What is Vishing?

It's a special, nasty kind of phishing that is getting increasingly popular...


You may have got a message on LinkedIn from a recruiter supposedly working at a major company that is hiring people like you. We’re talking about major brands such as Dell, Apple, Amazon, Microsoft, JP Morgan and so on. Are they really looking to hire you or…

Sure, LinkedIn is used for hiring and I know of more than a few people who have found a job on the popular social networking website. But that fact has also brought many scammers on board.

Different kinds of phishing

As you probably already know, phishing (pronounced “fishing”) involves sending a deceptive message (or more of them) with an intention to persuade potential victims to hand over their personal information.

A more targeted attack is called spear phishing and it tends to go for specific individuals or groups of people. To make these attacks successful, hackers spend time studying individuals, gathering data on them in order to send specific messages that they’re more likely to be opened.

Then there is “smishing,” which involves “mobile scams,” with the attacker sending the victim a series of SMS messages to get his/her personal information.

Finally, and this is what this article is all about, we have “vishing” – which goes beyond emails, SMS and instant messages to also include phone calls.

Typically, vishing includes fake phone calls from a trusted institution such as a bank. During that call, the attacker will ask you to confirm private details such as your account number and card information. The irony is that these calls tend to include a warning that your account has been compromised and that’s why you have to confirm your information. In reality though, all the victim is doing is handing over those details to the nasty criminal.

Why makes vishing so dangerous?

You can easily ignore texts and emails, but with phone calls – it is different. If you do respond to the call and hear a nice voice on the other end of the line, you may be convinced that something has really happened.

Nevertheless, you should know that your bank would never, ever ask for your personal information — let alone financial details — over a phone. If there is some problem, they may call to inform you about it, but will tell you to visit a local branch or login to the online banking account to make changes. There is a reason why you get to either choose your password or they give it to you in an envelope even their employees can’t see. The security of those details is paramount for every bank – and (again) they would never ask for that information in a phone call.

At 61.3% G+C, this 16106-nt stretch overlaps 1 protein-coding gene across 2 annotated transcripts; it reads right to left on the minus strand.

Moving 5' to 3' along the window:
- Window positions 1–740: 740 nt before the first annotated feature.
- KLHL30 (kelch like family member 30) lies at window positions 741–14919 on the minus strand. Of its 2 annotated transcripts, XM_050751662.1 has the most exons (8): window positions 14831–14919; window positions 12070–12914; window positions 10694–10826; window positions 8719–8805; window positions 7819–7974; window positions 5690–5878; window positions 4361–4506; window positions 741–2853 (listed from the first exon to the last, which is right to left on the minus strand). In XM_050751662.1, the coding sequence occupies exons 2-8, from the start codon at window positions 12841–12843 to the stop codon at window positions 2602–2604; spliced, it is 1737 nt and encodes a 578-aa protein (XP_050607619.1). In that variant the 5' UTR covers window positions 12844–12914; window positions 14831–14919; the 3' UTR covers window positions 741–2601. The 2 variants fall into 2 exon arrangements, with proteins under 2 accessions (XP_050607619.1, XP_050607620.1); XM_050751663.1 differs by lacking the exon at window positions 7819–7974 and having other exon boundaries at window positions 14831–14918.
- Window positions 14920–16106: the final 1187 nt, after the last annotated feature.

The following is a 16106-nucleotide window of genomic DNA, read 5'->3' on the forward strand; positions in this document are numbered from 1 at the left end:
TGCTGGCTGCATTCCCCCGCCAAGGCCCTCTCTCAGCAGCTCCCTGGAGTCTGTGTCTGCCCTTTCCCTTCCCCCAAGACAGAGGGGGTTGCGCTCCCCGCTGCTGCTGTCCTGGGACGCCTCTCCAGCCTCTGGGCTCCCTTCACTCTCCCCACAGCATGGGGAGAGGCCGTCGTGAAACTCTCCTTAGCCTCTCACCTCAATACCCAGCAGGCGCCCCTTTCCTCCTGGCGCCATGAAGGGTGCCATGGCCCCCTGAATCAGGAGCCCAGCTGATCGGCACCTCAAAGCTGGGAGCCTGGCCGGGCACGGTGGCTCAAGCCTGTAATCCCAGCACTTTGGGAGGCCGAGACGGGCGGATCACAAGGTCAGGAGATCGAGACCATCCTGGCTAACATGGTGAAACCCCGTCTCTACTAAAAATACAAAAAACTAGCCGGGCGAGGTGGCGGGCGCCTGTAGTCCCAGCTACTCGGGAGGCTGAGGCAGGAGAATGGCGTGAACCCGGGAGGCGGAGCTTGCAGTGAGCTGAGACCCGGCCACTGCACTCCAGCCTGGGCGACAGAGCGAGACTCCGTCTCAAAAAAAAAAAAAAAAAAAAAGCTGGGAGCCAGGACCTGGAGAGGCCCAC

Which leads us to the next section…

How do scammers get your/our details?

Social media may have its benefits as it allows you to re-connect with people you haven’t been in touch with for a while, but this same capability lets savvy scammers get ahold of our personal information. So they’re befriending anyone and everyone in order to get their details.

Another way to get some information on users is to outright buy such lists. And we’re sad to say there are many sites out there offering these sorts of documents. Heck, some sites even let you filter their offerings by country, region and other criteria — which in the end provides scammers with a more potent list of targets.

These hackers use different techniques to get that information before making it available to third parties (for a fee). One way is to scrap social media websites and the other is to straight out hack companies’ websites that are known to have users’ personal information. Beyond social media websites, these would also include banks, insurance companies, and so on.

It is known that more than 100 million sets of account details were stolen in 2012, then 500 million in May 2016, and 700 million a mere two months later. The details stolen include details such as names, gender, email addresses, phone numbers, and so on.

Equipped with this sort of information, scammers can make all kinds of phishing attacks, vishing included.

How to spot a vishing scam?

As we are always saying, your best defense against all kinds of phishing attacks is your brain. You will have to ask yourself whether some offer is too good to be true, and if you suspect only a tiny bit – you should use the good ol’ phone to check out with the institution/company that is apparently looking for your services. Not the number that called you, but a different one – the one that is placed on the company’s official website.

Tell them that someone from their company has contacted you with an offer and see whether they know anything about it. Chances are, you won’t be the only one making such a call and they’ll know what’s going on — i.e. whether the offer is real or is it a scam.

Nevertheless, you should by no means provide any logins, passwords, financial details and other such information in a phone call. No reputable business would ask you for that.

And that’s the point that is worth repeating. Yes, you may think that you’re getting a great offer, but as it usually goes — if it’s too good to be true, chances are that is indeed the case. So go easy with your expectations and assume there are many scammers out there. That, unfortunately, is the world we live in.